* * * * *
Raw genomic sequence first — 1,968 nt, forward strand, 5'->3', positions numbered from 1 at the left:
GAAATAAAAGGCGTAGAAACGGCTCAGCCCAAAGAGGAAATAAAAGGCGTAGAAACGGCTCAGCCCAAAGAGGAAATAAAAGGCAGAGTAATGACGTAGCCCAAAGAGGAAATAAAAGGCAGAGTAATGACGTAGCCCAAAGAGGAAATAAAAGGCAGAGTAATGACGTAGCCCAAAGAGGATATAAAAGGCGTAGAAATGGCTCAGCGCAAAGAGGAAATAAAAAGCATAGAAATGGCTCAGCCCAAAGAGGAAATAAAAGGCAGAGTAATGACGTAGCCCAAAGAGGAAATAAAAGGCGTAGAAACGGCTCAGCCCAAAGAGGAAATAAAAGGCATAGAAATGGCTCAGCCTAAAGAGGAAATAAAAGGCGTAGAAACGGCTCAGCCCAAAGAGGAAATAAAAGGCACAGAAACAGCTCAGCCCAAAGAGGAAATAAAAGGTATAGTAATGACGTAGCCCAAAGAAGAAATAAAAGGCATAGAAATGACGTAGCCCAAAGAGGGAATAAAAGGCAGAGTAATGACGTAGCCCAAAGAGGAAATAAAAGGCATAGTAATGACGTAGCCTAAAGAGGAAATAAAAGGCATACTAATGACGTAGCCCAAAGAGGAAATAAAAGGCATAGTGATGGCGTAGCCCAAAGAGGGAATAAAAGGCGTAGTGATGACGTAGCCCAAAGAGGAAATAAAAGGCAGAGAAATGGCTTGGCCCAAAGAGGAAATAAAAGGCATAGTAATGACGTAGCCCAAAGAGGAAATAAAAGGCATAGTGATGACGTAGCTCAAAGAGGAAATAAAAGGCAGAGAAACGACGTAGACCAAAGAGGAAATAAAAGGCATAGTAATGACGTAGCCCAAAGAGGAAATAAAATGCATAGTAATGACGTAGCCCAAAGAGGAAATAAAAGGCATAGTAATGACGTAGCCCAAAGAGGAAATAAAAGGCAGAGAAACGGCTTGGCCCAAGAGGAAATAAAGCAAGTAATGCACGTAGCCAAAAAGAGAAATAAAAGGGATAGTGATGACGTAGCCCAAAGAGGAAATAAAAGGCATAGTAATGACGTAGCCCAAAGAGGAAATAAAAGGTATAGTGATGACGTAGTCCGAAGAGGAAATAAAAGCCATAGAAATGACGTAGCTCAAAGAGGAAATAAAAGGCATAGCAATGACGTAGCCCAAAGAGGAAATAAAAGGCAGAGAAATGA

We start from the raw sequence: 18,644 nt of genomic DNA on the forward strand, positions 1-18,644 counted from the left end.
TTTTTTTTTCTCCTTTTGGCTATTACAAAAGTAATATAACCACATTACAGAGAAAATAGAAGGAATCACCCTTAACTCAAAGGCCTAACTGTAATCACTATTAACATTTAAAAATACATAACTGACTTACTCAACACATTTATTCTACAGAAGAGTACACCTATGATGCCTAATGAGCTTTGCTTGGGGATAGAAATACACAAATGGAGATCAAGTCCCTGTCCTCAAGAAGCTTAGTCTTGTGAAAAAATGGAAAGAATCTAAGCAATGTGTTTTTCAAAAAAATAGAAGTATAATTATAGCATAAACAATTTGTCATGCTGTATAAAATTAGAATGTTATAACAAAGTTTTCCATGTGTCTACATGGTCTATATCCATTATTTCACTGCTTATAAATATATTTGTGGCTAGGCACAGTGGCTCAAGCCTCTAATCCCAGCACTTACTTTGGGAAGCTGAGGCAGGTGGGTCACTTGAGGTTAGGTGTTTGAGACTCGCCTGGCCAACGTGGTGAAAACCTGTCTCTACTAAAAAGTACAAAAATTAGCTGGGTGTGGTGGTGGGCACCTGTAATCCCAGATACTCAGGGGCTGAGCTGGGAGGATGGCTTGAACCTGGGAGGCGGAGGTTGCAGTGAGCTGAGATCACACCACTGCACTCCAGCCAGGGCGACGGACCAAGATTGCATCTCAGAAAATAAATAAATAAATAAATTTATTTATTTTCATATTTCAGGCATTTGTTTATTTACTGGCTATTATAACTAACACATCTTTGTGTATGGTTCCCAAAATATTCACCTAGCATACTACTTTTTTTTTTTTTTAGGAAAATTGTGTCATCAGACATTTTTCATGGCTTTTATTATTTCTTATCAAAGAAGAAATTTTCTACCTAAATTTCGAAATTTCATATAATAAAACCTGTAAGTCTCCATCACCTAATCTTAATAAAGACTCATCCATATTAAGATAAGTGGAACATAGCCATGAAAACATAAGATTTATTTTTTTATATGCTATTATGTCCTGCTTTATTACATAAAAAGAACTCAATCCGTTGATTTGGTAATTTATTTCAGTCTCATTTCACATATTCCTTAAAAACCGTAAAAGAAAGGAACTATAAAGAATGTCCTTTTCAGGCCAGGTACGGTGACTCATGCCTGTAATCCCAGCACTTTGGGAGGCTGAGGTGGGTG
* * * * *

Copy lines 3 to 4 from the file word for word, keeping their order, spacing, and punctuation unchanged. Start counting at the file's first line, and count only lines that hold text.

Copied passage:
We start from the raw sequence: 18,644 nt of genomic DNA on the forward strand, positions 1-18,644 counted from the left end.
TTTTTTTTTCTCCTTTTGGCTATTACAAAAGTAATATAACCACATTACAGAGAAAATAGAAGGAATCACCCTTAACTCAAAGGCCTAACTGTAATCACTATTAACATTTAAAAATACATAACTGACTTACTCAACACATTTATTCTACAGAAGAGTACACCTATGATGCCTAATGAGCTTTGCTTGGGGATAGAAATACACAAATGGAGATCAAGTCCCTGTCCTCAAGAAGCTTAGTCTTGTGAAAAAATGGAAAGAATCTAAGCAATGTGTTTTTCAAAAAAATAGAAGTATAATTATAGCATAAACAATTTGTCATGCTGTATAAAATTAGAATGTTATAACAAAGTTTTCCATGTGTCTACATGGTCTATATCCATTATTTCACTGCTTATAAATATATTTGTGGCTAGGCACAGTGGCTCAAGCCTCTAATCCCAGCACTTACTTTGGGAAGCTGAGGCAGGTGGGTCACTTGAGGTTAGGTGTTTGAGACTCGCCTGGCCAACGTGGTGAAAACCTGTCTCTACTAAAAAGTACAAAAATTAGCTGGGTGTGGTGGTGGGCACCTGTAATCCCAGATACTCAGGGGCTGAGCTGGGAGGATGGCTTGAACCTGGGAGGCGGAGGTTGCAGTGAGCTGAGATCACACCACTGCACTCCAGCCAGGGCGACGGACCAAGATTGCATCTCAGAAAATAAATAAATAAATAAATTTATTTATTTTCATATTTCAGGCATTTGTTTATTTACTGGCTATTATAACTAACACATCTTTGTGTATGGTTCCCAAAATATTCACCTAGCATACTACTTTTTTTTTTTTTTAGGAAAATTGTGTCATCAGACATTTTTCATGGCTTTTATTATTTCTTATCAAAGAAGAAATTTTCTACCTAAATTTCGAAATTTCATATAATAAAACCTGTAAGTCTCCATCACCTAATCTTAATAAAGACTCATCCATATTAAGATAAGTGGAACATAGCCATGAAAACATAAGATTTATTTTTTTATATGCTATTATGTCCTGCTTTATTACATAAAAAGAACTCAATCCGTTGATTTGGTAATTTATTTCAGTCTCATTTCACATATTCCTTAAAAACCGTAAAAGAAAGGAACTATAAAGAATGTCCTTTTCAGGCCAGGTACGGTGACTCATGCCTGTAATCCCAGCACTTTGGGAGGCTGAGGTGGGTG